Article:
Life on the river was diverting. Things were constantly happening and George Arnold put aside some of his unhappiness by engaging in river activities.
"My first job on the river was as a roust-about on the Bolliver H Cook a stern wheel packet which carried freight and passengers from Nashville, Tennessee to Evansville, Indiana. I worked a round trip on her and then went from Nashville to Cairo, Illinois on the B.S. Rhea. I soon decided to go to Cairo and take a place on the Eldarado, a St. Louis and Cincinnati packet which crused from Cairo to Cincinnati. On that boat I worked as a roust-about for nearly three years."
"What did the roust-about have to do?" asked a neighbor lad who had come into the room. "The roust-about is no better than the mate that rules him. If the mate is kindly disposed the roust-about has an easy enough life. The negroes had only a few years of freedom and resented cruelty. If the mate became too mean, a regular fight would follow and perhaps several roust-abouts would be hurt before it was finished."
Uncle George said that food was always plentiful on the boats. Passengers and freight were crowded together on the decks. At night there would be singing and dancing and fiddle music. "We roust-abouts would get together and shoot craps, dance or play cards until the call came to shuffle freight, then we would all get busy and the mate's voice giving orders could be heard for a long distance."
"In spite of these few pleasures, the life of a roust-about is the life of a dog. I do not recall any unkindnesses of slavery days. I was too young to realize what it was all about, but it could never have equalled the cruelty shown the laborer on the river boats by cruel mates and overseers."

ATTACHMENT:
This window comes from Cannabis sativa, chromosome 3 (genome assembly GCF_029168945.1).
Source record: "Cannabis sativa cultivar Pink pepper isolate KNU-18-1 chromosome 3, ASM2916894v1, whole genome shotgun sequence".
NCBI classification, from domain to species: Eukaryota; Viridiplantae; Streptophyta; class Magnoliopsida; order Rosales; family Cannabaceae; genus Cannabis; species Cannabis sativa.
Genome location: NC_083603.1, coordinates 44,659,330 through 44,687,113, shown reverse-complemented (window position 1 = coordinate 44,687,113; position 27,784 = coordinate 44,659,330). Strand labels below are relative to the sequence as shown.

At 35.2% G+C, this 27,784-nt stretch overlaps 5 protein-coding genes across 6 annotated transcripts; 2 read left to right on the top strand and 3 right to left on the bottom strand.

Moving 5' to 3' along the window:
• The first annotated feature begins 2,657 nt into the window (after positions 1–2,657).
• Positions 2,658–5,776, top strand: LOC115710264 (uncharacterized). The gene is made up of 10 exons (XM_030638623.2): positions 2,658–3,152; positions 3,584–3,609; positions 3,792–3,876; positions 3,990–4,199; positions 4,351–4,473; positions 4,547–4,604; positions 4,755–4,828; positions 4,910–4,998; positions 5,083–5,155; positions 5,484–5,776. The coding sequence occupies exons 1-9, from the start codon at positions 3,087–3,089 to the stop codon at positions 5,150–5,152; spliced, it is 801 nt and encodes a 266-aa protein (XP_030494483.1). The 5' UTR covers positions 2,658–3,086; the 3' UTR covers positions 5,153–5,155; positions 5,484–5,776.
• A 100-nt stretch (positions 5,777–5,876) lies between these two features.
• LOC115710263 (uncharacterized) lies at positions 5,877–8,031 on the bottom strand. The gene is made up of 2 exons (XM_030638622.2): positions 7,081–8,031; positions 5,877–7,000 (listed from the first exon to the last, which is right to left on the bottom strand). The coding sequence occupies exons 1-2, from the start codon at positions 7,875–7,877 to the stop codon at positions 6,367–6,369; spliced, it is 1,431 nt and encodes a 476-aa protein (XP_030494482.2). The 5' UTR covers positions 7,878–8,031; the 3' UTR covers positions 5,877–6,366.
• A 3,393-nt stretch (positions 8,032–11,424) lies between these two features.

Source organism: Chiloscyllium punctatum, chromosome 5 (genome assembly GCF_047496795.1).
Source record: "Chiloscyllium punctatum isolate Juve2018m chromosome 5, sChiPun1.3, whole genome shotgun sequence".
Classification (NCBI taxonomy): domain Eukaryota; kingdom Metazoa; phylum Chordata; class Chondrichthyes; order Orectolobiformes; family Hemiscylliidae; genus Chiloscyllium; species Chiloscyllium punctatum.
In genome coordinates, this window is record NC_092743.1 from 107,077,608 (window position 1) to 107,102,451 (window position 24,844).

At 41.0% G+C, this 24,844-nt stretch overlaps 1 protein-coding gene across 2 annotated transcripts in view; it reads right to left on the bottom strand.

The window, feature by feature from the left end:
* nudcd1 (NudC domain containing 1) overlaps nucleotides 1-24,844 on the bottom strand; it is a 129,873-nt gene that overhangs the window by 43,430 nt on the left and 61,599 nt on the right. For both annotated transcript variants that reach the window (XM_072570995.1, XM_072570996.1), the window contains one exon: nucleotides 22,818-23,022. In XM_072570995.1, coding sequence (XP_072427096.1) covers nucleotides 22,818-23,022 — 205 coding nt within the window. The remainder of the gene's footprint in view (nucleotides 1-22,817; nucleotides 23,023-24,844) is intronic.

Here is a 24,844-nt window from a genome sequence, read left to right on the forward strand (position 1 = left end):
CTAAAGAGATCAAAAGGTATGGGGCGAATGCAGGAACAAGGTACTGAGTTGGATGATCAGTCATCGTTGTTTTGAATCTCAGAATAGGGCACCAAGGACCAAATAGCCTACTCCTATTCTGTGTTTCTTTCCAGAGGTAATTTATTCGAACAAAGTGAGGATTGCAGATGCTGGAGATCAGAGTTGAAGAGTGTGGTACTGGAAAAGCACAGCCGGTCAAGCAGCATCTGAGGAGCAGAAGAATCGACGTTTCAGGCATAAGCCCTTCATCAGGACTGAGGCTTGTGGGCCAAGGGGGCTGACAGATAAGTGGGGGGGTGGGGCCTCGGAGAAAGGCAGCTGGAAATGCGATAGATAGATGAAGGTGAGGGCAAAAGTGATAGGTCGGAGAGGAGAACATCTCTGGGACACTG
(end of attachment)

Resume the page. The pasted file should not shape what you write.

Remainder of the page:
Another superstition advanced itself in the story of a boat, told by Uncle George Arnold. The story follows: "When I was a roust-about on the Gold Dust we were sailing out from New Orleans and as soon as we got well out on the broad stream the rats commenced jumping over board. 'See these rats' said an old river man, 'This boat will never make a return trip!'"
"At every port some of our crew left the boat but the mate and the captain said they were all fools and begged us to stay. So a few of us stayed to do the necessary work but the rats kept leaving as fast as they could."
"When the boat was nearing Hickman, Kentucky, we smelled fire, and by the time we were in the harbor passengers were being held to keep them from jumping overboard. Then the Captain told us boys to jump into the water and save ourselves. Two of us launched a bale of cotton overboard and jumped onto it. As we paddled away we had to often go under to put out the fires as our clothing would blaze up under the flying brands that fell upon our bodies."
"The burning boat was docked at Hickman. The passengers were put ashore but none of the freight was saved, and from a nearby willow thicket my matey and I watched the Gold Dust burn to the water's edge."
"Always heed the warnings of nature," said Uncle George, "If you see rats leaving a ship or a house prepare for a fire."
George W. Arnold said that Evansville was quite a nice place and a steamboat port even in the early days of his boating experiences and he decided to make his home here. He located in the town in 1880. "The Court House was located at Third and Main streets. Street cars were mule drawn and people thought it great fun to ride them." He recalls the first shovel full of dirt being lifted when the new Courthouse was being erected, and when it was finished two white men finishing the slate roof, fell to their death in the Court House yard.